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Newsletter

October 2019

Volume 9, Issue 10

A Newsletter of the Blue Mountain Community Library


 Join in supporting the library at the Slate Hotel and Pub fundraiser!

509 E. Main Street, Pen Argyl

Tuesday, October 22

12:00 PM-closing

A menu is available at www.slatepub.com.

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Thank you to everyone who participated in the recent food drive for Hope UCC Food Pantry!

Thank you to the Cafe on Broadway and everyone who dined at it on September 19!

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The next board meeting will be October 16 at 6:30 PM.  The public is welcome to attend.

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Adult book discussion group selections: 

October 15 at 6:30 PM – Educated by Tara Westover

November 19The Beantown Girls by Jane Healey

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Got nice books that you’ve already read?

The library gratefully accepts donations of adult books published within the last five years.  This is due to very limited storage space. Book donations are accepted on Monday, Wednesday, Thursday, and Friday mornings.  All donations must be approved. Thank you for your consideration of these guidelines.

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It’s that time again…the silent auction items will be available for bidding October 1-19!

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Preschool storytime!

Wednesdays at 10:30 AM

Read a story

Sing songs

Do crafts

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Adult volunteers are needed for evenings and Saturdays.  Applications are available at the front desk.

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Check out the Easton Book Festival

October 25-27

Meet lots of authors for both adults and children!

It’s “the ultimate celebration of books”!

See the website for details:

https://eastonbookfestival.com

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The Christmas tree ornament fundraiser is beginning soon!  Stay tuned for details.

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Beginning November 1, Christmas-themed books will be available for checkout.  New titles will be available!

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WOW!!

The Book Nook special for October is to buy one book by any author, get two James Patterson books free!

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The newsletter writer is always looking for book reviews.  If you’ve read a good book lately and want to share the details with fellow library patrons, consider writing a review.

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Book review:

American Princess

book by Stephanie Marie Thornton

review by Nancy Chuss

   This novel concerns the life and loves of Alice Roosevelt, the daughter of Theodore Roosevelt.  This young woman gave the world a run for its money. Her mother died three days after she was born.  She strove to get her father’s attention. She smoked, played cards, and enjoyed the politics of the day.  Her father sends her as an ambassador to charm the world, and she surpasses his expectations.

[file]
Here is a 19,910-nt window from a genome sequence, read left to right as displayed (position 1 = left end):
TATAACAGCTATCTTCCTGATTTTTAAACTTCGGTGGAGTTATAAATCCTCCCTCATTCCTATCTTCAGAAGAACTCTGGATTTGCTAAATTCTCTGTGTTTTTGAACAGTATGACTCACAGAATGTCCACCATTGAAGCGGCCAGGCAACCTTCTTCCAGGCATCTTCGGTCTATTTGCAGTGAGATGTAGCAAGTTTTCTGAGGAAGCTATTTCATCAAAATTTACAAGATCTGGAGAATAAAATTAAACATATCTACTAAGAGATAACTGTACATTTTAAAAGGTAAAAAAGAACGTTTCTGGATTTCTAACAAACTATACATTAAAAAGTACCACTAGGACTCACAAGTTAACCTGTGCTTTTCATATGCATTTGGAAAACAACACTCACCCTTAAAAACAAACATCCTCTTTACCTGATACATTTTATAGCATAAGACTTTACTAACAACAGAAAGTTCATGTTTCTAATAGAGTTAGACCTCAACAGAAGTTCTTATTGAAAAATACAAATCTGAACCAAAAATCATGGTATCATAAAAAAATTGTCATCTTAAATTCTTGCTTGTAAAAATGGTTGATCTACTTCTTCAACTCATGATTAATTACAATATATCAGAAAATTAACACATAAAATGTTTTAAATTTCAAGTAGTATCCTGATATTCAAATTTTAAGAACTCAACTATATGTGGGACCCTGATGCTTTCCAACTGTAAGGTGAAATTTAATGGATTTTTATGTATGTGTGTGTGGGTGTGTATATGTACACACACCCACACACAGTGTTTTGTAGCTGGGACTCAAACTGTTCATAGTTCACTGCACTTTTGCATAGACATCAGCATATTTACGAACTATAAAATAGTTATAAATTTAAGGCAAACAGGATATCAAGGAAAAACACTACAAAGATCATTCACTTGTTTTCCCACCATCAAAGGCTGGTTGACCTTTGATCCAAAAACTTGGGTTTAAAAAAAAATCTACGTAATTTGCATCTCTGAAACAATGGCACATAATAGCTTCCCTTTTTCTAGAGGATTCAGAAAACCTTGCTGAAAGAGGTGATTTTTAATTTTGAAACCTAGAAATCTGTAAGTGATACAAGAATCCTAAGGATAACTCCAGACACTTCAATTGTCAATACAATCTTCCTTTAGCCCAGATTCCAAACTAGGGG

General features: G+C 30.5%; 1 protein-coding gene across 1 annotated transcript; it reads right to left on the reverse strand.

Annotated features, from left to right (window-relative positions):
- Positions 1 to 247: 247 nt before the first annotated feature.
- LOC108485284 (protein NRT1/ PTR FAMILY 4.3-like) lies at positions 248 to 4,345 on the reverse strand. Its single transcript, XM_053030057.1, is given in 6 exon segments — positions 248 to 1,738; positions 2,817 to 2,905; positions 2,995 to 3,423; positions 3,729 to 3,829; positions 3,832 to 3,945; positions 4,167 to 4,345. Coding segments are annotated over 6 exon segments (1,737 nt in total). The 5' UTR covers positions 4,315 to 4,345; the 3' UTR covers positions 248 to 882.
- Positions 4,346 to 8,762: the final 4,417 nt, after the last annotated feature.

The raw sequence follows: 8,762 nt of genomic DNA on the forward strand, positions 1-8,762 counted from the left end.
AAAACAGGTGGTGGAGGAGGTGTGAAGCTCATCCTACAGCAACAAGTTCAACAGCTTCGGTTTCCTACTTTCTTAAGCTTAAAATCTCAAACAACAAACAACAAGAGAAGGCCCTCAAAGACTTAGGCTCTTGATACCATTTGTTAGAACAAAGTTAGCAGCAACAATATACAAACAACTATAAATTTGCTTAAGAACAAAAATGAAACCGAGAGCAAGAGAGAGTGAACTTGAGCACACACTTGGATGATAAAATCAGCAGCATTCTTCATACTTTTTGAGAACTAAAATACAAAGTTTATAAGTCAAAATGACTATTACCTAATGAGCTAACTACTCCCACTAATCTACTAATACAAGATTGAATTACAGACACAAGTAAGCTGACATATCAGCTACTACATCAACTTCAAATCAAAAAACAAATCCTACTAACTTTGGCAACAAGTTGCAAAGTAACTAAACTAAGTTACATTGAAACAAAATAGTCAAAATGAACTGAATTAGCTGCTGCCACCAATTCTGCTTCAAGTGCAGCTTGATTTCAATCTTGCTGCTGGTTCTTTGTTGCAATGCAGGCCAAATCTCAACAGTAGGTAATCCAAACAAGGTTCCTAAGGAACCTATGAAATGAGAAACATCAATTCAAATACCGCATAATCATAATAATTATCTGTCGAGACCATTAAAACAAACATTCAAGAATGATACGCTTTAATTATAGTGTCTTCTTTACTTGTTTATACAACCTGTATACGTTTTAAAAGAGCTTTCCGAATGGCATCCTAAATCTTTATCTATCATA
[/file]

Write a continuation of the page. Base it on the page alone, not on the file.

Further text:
She has losses that are devastating, but she always pulls herself to rise to the top.  She has an ongoing feud with her cousins, Franklin and Eleanor Roosevelt. She experiences WWI, the Depression, WWII, and the politics of many, including her husband.  Throughout this novel, Alice takes us into the inner workings of our government, yet she is respected by both the Democrats and Republicans. A great read!

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Book review:

Code Girls:  The Untold Story of the American Women Code Breakers of WWII

book by Liza Mundy

review by Katy Albanese

   In the fall of 1941, 181 men were working as codebreakers for the United States Government.  By 1945, more than 10,000 Americans were codebreakers and 70% of them were women. When Pearl Harbor was attacked in December 1941, the government realized there was an immediate need for codebreakers if the Allies were to win the war.  Since most of the men in the country were enlisting to fight, the Army and the Navy began to reach out to college educated women. At first, these young women were recruited from universities in the northeast. School teachers, particularly those who taught math, were sought to attack the intricate codes used by the Germans and the Japanese.  Eventually, girls from all over the country were hired to solve the increasingly complex codes.

   Huge breakthroughs came with the solution of the Japanese Purple Code.  This allowed the Allies to target Japanese ships in the Pacific. To break the German Enigma Code, an enormous machine was built to decipher it.  Thousands of girls worked on this project for months until they could finally read the German messages. Because the Enigma codes could finally be solved, the Allies gained total dominance in the Atlantic, thwarting all the German submarines.

   Even though the work of these women was crucial to shortening the war and saving the lives of so many men on the battlefield, they were not allowed to speak of their work to anyone, for fear of their accomplishments becoming known to the enemy.  Until recently, their crucial work was unknown throughout the world. Finally their story has been made known in this meticulously documented history.

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As autumn approaches and leaves begin to fall, curl up with a great book from your library!